Bart slowly scanned the large stretch of land in Eastern Oregon that he called home. The sun was approaching the horizon, bathing him in an eerie orange.
He bought the land with a major investment he made just after World War II. He did well with the cattle, until he sold them a month before. The sale put into a safe trust for his grandchildren, provided they took up a marketable trade.
He put his back to the rock, and watched the sun go down.
As his final breath left him, it was his last call.
(Author’s Note: Adjusting to two computers is a bit of fun, but also a bit of work. Especially when everything you need to do is on one computer…except for important stuff. Anyhow, here’s today’s fictioneers. Also, if you get a chance, go on over to my last Fictioneers story, which I forgot to add to the list last week: https://musicandfiction.com/2018/11/22/friday-fictioneers-so-flows-the-current)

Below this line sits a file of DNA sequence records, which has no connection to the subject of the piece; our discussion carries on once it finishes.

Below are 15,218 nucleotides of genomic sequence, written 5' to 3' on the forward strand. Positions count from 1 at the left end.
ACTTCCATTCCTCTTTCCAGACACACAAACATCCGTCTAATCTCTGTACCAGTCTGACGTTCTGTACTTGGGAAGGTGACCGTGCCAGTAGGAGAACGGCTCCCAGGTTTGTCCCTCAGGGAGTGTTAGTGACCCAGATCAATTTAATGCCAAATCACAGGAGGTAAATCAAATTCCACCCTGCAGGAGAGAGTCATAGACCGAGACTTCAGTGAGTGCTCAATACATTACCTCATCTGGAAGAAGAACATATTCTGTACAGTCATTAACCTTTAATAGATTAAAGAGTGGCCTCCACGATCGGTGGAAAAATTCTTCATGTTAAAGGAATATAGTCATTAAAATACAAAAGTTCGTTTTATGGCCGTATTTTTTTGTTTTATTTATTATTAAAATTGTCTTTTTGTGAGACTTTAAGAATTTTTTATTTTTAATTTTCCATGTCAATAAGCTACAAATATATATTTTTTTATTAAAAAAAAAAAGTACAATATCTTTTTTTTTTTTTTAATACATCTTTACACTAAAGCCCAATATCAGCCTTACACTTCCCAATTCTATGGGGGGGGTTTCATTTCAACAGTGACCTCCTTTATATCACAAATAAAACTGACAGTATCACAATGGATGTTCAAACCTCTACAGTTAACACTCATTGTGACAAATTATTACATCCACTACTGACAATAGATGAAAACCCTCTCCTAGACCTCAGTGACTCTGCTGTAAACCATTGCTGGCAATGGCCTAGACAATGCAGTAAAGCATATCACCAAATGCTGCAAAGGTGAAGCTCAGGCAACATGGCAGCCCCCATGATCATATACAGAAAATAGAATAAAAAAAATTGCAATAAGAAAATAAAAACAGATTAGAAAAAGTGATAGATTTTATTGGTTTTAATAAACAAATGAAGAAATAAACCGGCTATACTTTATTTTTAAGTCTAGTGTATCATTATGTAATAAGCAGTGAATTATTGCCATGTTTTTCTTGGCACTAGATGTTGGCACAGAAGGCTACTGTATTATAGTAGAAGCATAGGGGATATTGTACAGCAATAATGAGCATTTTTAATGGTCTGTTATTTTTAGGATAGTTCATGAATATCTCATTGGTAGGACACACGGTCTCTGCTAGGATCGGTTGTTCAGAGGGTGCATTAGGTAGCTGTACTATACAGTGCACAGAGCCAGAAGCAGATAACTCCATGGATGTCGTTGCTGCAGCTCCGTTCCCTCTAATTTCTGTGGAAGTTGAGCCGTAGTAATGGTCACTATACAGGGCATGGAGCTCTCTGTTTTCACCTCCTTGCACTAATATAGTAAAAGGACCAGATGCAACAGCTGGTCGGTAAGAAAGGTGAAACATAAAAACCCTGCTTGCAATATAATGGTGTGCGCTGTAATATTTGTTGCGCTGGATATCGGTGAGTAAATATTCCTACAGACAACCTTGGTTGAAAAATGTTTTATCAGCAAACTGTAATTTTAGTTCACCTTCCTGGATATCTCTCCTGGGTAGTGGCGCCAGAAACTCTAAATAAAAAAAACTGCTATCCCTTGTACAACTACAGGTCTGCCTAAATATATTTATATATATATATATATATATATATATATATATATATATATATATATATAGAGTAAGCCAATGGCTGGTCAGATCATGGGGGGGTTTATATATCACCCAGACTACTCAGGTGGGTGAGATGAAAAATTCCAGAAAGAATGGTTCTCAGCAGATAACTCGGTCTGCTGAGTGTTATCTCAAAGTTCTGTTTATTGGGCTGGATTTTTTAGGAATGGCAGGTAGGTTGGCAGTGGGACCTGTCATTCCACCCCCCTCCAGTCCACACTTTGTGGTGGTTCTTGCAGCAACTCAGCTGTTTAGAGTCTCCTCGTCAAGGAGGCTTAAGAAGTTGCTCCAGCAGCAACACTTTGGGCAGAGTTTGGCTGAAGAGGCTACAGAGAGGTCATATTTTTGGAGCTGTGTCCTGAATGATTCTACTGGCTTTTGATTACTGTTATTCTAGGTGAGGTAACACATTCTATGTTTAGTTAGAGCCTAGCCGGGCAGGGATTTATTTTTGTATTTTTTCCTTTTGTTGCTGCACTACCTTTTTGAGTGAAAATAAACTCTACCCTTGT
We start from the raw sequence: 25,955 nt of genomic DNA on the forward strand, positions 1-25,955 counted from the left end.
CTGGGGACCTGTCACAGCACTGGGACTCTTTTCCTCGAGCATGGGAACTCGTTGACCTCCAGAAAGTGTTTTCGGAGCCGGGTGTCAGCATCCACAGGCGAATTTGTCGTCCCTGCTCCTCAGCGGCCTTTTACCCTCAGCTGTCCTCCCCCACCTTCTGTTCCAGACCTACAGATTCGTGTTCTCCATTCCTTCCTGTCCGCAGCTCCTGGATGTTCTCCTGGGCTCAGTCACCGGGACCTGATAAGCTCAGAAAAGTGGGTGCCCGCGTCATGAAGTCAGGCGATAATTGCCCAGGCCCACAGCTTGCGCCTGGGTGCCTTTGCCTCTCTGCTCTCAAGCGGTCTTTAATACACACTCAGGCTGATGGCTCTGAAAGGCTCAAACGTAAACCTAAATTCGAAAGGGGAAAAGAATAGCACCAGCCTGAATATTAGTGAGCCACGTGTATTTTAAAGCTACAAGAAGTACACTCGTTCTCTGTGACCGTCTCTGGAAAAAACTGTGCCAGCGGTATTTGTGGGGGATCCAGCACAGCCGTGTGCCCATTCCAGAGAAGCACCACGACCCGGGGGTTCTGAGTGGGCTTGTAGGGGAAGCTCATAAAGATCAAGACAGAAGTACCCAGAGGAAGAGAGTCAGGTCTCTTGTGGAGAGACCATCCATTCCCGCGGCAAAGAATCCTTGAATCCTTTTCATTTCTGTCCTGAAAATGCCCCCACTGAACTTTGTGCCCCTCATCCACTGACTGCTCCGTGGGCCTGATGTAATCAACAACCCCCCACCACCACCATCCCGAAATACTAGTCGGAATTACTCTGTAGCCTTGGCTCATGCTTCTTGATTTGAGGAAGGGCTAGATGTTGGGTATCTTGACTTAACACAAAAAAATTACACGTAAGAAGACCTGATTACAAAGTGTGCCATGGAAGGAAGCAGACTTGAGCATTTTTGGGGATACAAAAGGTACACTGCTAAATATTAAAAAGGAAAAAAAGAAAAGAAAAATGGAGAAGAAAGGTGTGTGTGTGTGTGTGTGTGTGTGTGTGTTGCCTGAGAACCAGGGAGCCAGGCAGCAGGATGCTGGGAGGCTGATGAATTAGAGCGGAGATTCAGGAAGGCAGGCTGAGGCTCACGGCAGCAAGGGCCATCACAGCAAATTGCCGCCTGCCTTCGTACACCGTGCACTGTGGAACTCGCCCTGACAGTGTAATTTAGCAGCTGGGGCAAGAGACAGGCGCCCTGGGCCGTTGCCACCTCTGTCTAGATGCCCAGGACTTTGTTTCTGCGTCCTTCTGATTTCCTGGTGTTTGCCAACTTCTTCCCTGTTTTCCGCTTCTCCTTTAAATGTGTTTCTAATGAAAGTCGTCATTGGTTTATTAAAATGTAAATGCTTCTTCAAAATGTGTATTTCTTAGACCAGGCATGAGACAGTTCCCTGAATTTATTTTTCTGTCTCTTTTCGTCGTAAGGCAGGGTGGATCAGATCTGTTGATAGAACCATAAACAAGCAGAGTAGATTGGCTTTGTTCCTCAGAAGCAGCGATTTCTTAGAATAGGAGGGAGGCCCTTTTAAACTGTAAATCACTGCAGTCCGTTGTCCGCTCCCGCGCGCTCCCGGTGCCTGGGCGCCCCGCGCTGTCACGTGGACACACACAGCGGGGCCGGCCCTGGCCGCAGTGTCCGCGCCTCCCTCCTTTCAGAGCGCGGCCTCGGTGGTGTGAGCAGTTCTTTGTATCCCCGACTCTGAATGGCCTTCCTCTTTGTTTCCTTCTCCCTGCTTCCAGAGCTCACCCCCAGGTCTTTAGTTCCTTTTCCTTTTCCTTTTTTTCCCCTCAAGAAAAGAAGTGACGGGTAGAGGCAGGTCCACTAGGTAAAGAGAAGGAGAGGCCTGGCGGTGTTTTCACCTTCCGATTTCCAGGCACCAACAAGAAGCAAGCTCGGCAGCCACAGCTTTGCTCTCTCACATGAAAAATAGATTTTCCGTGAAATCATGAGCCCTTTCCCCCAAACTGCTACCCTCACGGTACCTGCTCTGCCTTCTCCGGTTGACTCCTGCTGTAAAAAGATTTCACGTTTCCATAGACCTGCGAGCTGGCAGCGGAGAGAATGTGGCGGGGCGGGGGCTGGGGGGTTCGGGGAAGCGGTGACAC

(Author’s note: I have to apologize to all my readers and others who I should be reading. The last couple weeks dealing with the run-up to winter camp left me with little energy to respond, and that’s all on me. I will be doing better, now that camp has started and I have an idea of what’s going on, to actually visit and remark on other people’s stories.
In the meantime, here’s my fictioneers story, and it’s a bit of a historical thing…)
Good day, everyone! This blog is about to go boom, as in explode with people visiting soon. I have a facebook page that people can come and visit (and like) at this link. I’m also on Twitter, just look for @MusicAndFiction.